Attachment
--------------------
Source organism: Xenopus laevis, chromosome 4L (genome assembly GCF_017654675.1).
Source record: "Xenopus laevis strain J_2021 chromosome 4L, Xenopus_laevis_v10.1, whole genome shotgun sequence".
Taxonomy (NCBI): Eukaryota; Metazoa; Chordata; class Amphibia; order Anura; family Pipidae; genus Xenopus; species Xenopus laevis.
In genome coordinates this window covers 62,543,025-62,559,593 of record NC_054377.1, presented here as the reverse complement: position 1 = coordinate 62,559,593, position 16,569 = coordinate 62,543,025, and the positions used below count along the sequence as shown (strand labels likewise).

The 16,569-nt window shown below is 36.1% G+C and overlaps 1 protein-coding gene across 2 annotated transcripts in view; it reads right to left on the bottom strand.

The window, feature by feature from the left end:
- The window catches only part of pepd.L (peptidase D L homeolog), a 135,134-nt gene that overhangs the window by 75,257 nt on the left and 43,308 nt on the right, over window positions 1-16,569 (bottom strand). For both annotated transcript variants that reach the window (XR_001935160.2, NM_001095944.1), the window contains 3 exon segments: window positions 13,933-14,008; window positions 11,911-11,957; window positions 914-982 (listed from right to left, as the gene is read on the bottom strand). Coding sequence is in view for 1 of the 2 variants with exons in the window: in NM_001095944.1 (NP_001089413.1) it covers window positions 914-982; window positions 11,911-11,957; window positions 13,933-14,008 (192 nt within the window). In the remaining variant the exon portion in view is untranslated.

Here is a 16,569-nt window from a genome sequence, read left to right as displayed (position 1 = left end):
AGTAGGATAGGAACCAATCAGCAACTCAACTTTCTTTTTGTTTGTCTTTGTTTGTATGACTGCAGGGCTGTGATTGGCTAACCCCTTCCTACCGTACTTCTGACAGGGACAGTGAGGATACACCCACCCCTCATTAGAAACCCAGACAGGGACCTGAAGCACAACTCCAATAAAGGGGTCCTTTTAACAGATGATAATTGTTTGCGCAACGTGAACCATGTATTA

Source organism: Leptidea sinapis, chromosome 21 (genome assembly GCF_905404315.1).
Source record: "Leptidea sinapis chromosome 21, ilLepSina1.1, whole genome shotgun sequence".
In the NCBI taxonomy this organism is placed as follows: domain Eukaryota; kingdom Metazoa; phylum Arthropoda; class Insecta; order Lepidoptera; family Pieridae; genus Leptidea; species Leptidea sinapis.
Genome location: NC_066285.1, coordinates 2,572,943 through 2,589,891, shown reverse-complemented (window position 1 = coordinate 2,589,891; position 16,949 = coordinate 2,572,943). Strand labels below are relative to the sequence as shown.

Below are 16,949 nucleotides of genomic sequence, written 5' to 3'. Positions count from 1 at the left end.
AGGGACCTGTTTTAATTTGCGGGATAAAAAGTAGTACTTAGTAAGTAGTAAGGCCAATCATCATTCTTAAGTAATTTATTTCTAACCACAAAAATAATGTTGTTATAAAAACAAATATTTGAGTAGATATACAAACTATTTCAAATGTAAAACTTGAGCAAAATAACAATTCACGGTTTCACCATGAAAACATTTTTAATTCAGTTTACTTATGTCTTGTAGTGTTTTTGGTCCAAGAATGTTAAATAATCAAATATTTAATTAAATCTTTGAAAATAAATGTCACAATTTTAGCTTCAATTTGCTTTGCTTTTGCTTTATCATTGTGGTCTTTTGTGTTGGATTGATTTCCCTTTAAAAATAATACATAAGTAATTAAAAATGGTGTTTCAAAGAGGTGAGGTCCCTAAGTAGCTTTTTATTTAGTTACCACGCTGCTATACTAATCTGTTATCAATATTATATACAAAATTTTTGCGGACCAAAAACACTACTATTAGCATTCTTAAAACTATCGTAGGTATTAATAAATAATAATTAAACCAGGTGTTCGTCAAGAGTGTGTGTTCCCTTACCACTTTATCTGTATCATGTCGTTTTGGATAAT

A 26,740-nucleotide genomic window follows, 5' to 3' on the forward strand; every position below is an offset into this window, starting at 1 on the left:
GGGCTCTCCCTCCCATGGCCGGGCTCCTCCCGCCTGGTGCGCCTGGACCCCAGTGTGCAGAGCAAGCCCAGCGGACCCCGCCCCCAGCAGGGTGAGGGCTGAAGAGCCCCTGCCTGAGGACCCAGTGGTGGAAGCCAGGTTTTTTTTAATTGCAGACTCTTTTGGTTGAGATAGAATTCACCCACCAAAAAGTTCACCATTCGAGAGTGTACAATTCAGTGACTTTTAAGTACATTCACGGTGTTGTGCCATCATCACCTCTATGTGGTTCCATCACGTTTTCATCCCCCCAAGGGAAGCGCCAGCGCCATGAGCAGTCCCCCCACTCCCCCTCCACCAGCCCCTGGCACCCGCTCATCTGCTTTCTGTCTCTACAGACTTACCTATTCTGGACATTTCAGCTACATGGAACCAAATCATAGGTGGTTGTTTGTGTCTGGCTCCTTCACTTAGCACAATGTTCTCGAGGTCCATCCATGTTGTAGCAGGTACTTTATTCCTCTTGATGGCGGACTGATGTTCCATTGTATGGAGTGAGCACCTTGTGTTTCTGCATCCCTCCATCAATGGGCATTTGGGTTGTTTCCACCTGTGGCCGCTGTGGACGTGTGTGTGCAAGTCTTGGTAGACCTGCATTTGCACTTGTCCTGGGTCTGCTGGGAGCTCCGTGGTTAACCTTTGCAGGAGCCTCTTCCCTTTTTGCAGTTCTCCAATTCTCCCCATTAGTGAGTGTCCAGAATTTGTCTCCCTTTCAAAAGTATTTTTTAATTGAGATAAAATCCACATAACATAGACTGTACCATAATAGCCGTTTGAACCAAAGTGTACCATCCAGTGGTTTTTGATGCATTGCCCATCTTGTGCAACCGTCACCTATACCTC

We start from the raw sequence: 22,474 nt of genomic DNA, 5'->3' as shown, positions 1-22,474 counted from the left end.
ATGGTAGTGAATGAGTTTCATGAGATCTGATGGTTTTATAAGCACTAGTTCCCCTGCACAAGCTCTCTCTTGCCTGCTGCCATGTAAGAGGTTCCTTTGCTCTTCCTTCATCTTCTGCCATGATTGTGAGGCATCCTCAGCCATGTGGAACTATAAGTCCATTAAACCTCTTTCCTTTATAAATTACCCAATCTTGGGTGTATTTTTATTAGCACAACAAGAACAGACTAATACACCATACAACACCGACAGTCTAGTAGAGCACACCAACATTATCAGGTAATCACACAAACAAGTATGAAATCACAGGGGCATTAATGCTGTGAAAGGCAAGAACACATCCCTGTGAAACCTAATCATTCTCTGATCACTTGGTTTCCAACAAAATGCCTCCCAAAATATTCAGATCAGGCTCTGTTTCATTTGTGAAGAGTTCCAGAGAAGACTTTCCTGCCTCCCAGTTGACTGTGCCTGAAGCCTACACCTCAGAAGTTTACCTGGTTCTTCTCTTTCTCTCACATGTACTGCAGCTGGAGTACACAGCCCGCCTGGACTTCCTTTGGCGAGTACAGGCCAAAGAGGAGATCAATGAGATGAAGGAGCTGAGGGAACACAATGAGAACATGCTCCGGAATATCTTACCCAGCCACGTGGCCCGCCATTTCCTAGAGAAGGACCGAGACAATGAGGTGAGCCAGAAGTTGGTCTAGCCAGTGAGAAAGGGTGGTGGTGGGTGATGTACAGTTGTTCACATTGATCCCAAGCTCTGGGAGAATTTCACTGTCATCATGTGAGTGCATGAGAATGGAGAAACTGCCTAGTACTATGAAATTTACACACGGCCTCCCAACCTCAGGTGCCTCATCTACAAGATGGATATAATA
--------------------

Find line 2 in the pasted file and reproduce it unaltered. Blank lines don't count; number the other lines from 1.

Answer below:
Source record: "Xenopus laevis strain J_2021 chromosome 4L, Xenopus_laevis_v10.1, whole genome shotgun sequence".